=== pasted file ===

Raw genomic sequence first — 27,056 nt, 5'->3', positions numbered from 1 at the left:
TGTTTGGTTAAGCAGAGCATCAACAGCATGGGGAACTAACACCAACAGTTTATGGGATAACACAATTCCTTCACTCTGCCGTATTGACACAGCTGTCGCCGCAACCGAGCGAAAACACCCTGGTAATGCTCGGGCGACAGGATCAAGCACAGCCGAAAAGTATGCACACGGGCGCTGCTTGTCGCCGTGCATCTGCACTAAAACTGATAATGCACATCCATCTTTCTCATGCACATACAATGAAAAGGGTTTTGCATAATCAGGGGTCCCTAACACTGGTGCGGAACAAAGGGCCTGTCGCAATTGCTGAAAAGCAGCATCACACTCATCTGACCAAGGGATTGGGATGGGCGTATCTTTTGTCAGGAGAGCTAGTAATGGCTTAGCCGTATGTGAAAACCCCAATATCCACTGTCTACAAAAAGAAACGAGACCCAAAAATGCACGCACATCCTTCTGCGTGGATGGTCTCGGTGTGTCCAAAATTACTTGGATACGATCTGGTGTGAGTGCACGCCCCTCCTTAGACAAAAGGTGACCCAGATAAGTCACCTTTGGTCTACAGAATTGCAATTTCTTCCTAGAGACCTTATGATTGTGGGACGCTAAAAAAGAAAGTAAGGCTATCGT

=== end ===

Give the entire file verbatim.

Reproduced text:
Raw genomic sequence first — 27,056 nt, 5'->3', positions numbered from 1 at the left:
TGTTTGGTTAAGCAGAGCATCAACAGCATGGGGAACTAACACCAACAGTTTATGGGATAACACAATTCCTTCACTCTGCCGTATTGACACAGCTGTCGCCGCAACCGAGCGAAAACACCCTGGTAATGCTCGGGCGACAGGATCAAGCACAGCCGAAAAGTATGCACACGGGCGCTGCTTGTCGCCGTGCATCTGCACTAAAACTGATAATGCACATCCATCTTTCTCATGCACATACAATGAAAAGGGTTTTGCATAATCAGGGGTCCCTAACACTGGTGCGGAACAAAGGGCCTGTCGCAATTGCTGAAAAGCAGCATCACACTCATCTGACCAAGGGATTGGGATGGGCGTATCTTTTGTCAGGAGAGCTAGTAATGGCTTAGCCGTATGTGAAAACCCCAATATCCACTGTCTACAAAAAGAAACGAGACCCAAAAATGCACGCACATCCTTCTGCGTGGATGGTCTCGGTGTGTCCAAAATTACTTGGATACGATCTGGTGTGAGTGCACGCCCCTCCTTAGACAAAAGGTGACCCAGATAAGTCACCTTTGGTCTACAGAATTGCAATTTCTTCCTAGAGACCTTATGATTGTGGGACGCTAAAAAAGAAAGTAAGGCTATCGT